Daring Fireball posted a long reply to my article, but I think John Gruber just did not get my point: Apple started thinking about the features probably beginning of 2010 or even earlier. They started implementing the features second half of 2010. The standardization could have started on their proposals at beginning of 2010, and stabilize around them beginning of 2011. It means we could have obtained a Candidate Recommandation for these features in the course of 2011 and then Apple would be shipping today an application with a clear competitive advantage - being the only one on the market - conformant to future standards. On the contrary, Apple has implemented features that are now partly or largely incompatible with the future standards, and I am saying this is yet another burden on the Publishing industry that is fighting with already too many formats and too many bad quality conversions.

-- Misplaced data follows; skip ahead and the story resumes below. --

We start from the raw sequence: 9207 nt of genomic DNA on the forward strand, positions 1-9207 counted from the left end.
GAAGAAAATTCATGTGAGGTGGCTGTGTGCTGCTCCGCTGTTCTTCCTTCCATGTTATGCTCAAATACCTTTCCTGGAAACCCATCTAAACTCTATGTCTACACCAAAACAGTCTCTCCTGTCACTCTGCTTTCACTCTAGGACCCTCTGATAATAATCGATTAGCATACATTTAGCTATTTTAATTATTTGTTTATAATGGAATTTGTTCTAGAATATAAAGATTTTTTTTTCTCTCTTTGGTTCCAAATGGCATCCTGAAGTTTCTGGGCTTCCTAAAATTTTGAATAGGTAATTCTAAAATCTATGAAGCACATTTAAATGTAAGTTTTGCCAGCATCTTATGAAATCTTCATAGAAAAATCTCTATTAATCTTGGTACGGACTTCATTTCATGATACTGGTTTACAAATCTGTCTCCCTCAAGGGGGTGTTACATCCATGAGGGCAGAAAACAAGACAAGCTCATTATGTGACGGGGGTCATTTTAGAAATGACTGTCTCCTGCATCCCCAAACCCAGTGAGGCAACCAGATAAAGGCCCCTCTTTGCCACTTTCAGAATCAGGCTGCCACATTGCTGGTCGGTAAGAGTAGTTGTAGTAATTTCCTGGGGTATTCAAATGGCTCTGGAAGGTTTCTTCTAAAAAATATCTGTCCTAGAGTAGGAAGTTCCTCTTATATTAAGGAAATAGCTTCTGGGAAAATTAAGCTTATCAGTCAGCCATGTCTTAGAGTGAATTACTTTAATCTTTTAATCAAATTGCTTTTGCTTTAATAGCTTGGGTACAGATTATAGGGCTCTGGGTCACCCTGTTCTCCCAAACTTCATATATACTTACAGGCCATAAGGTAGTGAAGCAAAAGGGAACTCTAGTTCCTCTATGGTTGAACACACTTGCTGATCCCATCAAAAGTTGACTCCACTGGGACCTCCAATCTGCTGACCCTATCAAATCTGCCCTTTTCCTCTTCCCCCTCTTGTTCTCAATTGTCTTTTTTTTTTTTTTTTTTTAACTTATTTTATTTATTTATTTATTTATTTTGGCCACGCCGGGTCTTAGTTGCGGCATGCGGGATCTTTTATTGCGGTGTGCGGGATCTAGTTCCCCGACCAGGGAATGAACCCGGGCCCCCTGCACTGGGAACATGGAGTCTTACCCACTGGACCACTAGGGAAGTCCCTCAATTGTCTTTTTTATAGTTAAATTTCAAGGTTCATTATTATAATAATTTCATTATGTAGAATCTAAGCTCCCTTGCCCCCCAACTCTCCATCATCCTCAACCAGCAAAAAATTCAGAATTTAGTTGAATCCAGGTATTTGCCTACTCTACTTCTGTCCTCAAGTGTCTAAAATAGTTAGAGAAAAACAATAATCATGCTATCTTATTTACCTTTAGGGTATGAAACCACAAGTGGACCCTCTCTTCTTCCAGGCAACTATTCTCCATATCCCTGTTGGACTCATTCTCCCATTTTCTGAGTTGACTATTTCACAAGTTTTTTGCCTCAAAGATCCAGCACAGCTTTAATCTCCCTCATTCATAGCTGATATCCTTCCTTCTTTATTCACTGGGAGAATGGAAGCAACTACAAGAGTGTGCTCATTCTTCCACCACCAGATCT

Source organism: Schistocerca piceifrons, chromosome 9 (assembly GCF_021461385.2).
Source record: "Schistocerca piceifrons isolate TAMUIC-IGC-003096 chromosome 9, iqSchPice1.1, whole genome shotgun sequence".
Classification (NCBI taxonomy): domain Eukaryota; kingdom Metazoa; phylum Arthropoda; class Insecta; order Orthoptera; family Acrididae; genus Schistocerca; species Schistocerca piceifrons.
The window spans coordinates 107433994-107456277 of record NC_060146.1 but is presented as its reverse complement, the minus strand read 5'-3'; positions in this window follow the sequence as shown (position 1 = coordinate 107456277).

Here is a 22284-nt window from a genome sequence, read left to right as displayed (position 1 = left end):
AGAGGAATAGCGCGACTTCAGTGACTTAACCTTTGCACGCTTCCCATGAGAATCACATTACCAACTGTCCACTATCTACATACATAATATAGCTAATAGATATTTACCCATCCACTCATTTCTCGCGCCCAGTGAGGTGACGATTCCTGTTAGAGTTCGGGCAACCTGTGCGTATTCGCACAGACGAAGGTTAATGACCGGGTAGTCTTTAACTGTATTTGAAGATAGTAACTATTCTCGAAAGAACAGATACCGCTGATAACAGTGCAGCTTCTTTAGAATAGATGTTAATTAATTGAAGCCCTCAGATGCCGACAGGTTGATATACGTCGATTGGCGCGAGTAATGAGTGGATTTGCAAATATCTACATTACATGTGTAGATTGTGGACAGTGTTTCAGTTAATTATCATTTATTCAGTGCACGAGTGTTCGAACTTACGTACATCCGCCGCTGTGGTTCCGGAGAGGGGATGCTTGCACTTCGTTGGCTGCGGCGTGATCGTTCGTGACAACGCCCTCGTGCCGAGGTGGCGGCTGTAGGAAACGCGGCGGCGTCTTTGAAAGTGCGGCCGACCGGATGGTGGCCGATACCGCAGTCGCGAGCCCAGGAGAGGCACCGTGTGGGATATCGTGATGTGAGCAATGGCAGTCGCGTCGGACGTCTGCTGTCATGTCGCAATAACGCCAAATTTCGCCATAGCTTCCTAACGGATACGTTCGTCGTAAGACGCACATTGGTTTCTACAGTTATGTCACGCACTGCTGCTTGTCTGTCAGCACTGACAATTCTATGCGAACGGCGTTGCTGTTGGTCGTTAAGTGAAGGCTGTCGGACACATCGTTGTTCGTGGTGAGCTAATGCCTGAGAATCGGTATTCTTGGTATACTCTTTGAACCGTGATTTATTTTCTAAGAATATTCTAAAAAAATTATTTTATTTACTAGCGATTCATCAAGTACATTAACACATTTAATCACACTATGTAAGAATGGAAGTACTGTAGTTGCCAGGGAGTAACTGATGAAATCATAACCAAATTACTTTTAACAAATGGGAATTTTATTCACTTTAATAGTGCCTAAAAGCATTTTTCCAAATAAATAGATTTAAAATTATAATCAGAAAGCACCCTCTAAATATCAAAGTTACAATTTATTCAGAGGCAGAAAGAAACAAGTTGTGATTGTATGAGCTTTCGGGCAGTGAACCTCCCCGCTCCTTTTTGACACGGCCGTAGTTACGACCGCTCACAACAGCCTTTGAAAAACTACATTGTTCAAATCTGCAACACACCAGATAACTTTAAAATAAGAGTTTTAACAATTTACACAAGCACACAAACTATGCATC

The comparison with mobi is irrelevant : I can create a mobi document from a perfectly valid and regular HTML document and get a perfectly valid HTML document from a mobi document. Again, John Gruber did not get my point. I did not say that extending a standard is bad. I did not say that competitive advantages are bad. I did not say that a first mover's advantage is bad. Comparison with App Store is relevant here : more and more use frameworks to create cross-mobile-platform apps for iOS/Android/Web based on the same code. That's exactly the kind of things the Publishing industry needs and wants, and what I think Apple failed to deliver with iBooks Author. In other words, that segment remains open for another actor and I have absolutely no doubt someone will show up.